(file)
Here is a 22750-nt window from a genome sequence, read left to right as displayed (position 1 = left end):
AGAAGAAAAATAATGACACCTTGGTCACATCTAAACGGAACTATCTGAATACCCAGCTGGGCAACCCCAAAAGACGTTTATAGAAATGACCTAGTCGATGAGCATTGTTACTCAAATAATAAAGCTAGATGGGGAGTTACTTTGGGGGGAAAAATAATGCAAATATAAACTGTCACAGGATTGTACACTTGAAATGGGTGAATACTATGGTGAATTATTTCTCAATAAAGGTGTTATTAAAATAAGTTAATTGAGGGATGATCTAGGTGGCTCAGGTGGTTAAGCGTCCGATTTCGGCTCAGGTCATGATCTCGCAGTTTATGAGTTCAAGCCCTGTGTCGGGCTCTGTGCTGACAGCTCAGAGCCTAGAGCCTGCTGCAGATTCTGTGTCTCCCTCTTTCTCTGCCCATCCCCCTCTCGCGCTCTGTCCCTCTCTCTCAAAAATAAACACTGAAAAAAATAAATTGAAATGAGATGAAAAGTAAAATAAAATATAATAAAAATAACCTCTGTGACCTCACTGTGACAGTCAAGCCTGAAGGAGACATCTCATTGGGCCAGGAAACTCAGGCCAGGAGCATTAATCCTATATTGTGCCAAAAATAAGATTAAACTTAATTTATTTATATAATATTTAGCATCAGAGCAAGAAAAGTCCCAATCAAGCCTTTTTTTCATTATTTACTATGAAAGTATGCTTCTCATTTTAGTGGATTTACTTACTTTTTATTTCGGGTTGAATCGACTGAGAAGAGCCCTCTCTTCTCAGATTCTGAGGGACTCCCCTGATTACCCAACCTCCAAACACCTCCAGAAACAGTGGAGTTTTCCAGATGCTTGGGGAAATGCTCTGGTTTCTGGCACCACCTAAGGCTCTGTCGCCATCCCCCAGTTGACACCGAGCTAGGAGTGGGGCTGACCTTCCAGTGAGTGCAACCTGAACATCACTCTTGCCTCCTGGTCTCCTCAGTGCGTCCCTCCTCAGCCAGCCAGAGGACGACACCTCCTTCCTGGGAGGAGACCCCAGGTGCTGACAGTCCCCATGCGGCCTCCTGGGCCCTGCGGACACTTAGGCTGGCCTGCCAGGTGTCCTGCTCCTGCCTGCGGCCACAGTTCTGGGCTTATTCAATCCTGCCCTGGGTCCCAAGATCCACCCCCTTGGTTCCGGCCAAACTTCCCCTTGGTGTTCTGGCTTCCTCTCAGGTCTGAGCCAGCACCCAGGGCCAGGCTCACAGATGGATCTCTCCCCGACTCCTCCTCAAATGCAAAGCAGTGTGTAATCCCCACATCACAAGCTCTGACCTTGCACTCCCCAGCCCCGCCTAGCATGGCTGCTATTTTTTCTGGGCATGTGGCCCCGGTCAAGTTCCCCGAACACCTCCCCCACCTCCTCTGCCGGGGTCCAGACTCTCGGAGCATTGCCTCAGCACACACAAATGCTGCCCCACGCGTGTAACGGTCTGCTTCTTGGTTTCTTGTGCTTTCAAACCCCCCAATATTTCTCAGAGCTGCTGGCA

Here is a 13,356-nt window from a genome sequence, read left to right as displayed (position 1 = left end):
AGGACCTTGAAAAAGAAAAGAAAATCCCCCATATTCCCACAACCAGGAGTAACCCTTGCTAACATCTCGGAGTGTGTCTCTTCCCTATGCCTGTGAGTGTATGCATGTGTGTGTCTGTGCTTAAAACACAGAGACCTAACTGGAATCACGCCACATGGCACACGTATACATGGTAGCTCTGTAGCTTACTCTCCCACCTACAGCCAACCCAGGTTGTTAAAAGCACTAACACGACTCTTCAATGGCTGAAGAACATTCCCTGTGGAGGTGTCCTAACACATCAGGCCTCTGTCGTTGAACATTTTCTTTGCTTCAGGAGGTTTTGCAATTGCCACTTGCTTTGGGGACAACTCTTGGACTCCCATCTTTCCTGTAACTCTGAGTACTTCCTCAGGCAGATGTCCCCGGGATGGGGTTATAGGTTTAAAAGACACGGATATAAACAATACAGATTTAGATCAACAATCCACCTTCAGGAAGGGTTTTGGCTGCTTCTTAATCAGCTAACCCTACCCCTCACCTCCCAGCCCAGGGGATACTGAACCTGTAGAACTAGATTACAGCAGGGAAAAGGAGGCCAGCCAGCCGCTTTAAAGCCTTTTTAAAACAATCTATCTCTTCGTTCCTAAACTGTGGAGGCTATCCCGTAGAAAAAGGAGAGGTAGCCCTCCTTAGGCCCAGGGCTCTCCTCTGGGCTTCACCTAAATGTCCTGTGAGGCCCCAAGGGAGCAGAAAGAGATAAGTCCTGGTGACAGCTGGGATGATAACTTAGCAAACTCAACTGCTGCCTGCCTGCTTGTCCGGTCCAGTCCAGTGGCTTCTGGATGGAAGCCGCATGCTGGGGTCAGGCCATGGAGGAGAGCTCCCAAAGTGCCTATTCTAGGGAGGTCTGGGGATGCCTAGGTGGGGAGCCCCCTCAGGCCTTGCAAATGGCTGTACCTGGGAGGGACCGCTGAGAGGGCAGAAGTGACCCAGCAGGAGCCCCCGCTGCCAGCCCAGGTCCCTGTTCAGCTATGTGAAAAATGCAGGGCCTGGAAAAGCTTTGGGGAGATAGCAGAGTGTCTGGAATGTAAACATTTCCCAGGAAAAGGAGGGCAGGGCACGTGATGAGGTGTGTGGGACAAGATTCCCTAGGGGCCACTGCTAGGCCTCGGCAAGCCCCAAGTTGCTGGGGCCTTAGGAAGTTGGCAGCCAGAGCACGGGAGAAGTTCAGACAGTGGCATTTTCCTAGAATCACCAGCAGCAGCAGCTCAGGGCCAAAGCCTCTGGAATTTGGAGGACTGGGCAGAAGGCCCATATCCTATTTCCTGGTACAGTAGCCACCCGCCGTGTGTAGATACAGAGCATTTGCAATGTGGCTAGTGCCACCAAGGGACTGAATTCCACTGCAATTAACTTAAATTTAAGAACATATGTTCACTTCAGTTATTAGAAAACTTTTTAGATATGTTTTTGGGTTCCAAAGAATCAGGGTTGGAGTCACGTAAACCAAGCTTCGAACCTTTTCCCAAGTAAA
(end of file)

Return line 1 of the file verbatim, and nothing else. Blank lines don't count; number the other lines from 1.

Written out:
Here is a 22750-nt window from a genome sequence, read left to right as displayed (position 1 = left end):